4. What does breakfast typically look like for you?
  5. If you could make a PSA on any subject and have it broadcasted to the entire world, what would that subject be?
  6. What is your stance on unicorns?
  7. Favorite obscure word?
  8. Who is your favorite non-human(ish) fictional character (think animals, robots, etc.)?
  9. Go back to the very first post you made on your blog. Is it cringe-worthy or surprisingly okay?
  10. You have to assemble a team of nine bloggers—including yourself—for a grand and dangerous adventure, Fellowship of the Ring-style. Who would you choose and why?
  11. What is your favorite soup?

Thanks again, Heather! And congrats to the award recipients.

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I'm very excited to have a new poem up today in Textploit, which is a gorgeous online publication run by and for Very Cool Young Creatives age twenty or under. (I totally made up that label, but I like to think that we're all in some kind of not-so-secret club.) Textploit has published several brilliant young writers that I really admire, including Meggie Royer, Lydia Havens, and Lucy Wainger. Plus, they've also published my ridiculously talented writer friends Rona and Margaret. Who wouldn't be thrilled to be in such wonderful company?

Also, I love that Textploit is dedicated to helping young people publish their art in an online publishing world that often isn't very friendly to them. From their submissions guidelines:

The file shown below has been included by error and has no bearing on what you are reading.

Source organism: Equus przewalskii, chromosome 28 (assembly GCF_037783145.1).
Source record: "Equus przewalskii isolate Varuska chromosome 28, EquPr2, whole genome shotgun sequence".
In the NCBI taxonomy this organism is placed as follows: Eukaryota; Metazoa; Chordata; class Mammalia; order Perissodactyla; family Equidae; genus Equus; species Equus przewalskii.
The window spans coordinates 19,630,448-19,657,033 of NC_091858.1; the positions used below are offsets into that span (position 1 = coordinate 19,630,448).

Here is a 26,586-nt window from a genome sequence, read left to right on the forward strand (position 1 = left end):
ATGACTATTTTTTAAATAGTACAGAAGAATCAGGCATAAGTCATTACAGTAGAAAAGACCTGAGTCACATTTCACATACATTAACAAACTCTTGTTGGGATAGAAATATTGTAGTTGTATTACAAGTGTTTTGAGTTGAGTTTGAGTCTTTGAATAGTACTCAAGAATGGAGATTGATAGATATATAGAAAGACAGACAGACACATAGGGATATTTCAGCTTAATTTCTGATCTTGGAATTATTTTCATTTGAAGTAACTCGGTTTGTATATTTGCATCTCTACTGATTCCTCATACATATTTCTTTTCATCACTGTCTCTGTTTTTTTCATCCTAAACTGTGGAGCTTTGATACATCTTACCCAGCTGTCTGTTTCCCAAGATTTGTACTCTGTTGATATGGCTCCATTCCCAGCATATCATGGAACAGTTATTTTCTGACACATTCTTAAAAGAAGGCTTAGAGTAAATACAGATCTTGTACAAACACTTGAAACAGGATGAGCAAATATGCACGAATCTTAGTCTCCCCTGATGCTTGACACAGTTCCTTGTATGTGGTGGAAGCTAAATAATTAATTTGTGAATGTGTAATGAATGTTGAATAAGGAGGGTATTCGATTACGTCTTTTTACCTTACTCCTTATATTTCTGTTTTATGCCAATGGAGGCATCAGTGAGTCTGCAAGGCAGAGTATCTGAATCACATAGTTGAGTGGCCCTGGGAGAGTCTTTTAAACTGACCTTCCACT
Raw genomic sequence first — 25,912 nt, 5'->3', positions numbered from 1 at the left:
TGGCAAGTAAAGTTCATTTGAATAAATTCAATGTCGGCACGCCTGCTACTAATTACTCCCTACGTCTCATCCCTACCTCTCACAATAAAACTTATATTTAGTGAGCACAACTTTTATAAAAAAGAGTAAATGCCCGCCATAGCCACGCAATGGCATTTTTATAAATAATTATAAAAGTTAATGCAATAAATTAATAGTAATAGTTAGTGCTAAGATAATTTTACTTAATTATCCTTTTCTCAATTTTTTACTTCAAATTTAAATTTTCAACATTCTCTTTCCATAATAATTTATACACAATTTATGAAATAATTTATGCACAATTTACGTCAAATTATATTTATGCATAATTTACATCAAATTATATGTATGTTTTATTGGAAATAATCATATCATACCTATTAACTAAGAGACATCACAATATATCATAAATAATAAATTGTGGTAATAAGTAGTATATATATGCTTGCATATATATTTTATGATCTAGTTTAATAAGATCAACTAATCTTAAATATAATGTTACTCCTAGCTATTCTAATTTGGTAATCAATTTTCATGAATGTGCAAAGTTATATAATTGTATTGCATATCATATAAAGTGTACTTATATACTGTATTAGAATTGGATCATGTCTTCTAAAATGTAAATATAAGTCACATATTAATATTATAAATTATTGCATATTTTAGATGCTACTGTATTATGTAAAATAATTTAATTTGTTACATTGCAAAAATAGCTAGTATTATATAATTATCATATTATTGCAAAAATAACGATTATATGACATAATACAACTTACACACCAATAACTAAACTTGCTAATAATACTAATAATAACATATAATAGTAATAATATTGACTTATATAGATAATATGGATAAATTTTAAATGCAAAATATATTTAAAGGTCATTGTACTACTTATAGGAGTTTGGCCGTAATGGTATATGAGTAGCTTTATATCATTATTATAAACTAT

People always talk about “finding your voice,” but breaking news: you already have a voice. Let’s hear it.
The poem, "Creation Myth," is very loosely based on parts of a Korean creation myth (look, my titling game is so strong) called the Cheonjiwang Bonpuli (that's 천지왕 본풀이 in Hangul). It's most often retold on Jeju Island. The poem's first stanza is a vague reference to the very beginning of the myth: the earth and the sky are originally supposed to have been one great void, and the earth is formed when a gap appears in the middle of this void. Everything heavier than the gap falls down to become the earth, and everything lighter rises to become the sky. From there, everything that exists in the sky and on the earth forms from two large drops of dew—one in the sky, one on the earth. This is very loosely referred to in the second stanza. The poem's last stanza contains a reference to a "second sun," as the Cheonjiwang Bonpuli states that there were originally two suns in the sky. (The extra one is later shot down by one of the sons of Cheonjiwang, the leader of the gods.) But again, all of this is very vague in the poem.

In addition, "Creation Myth" is the first of my Adroit mentorship poems to hit the Internet, so you may notice a difference in style that hasn't shown itself in previous poems of mine you may have read. It's a good difference, though, I think. Hopefully more new and improved Christina poetry (read: more archetypes, more femininity, more intersections between body and nature, all that good stuff), courtesy of a fabulous summer and an even more fabulous mentor, will be coming your way in the near-ish future!

In short: surprise, Christina wrote another mythpoem. (You don't see them in the open often but goodness, do I write a lot of them.) You can head over to the Textploit website to find my poem here.

What a great way to finish off the summer! (School is starting tomorrow. HELP.) What do you think of my poetry? Or of mythology-based poems? Let's chat!

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Oh no, summer's all but gone! I must say August was rather languid—but in a good way, I think (I hope!).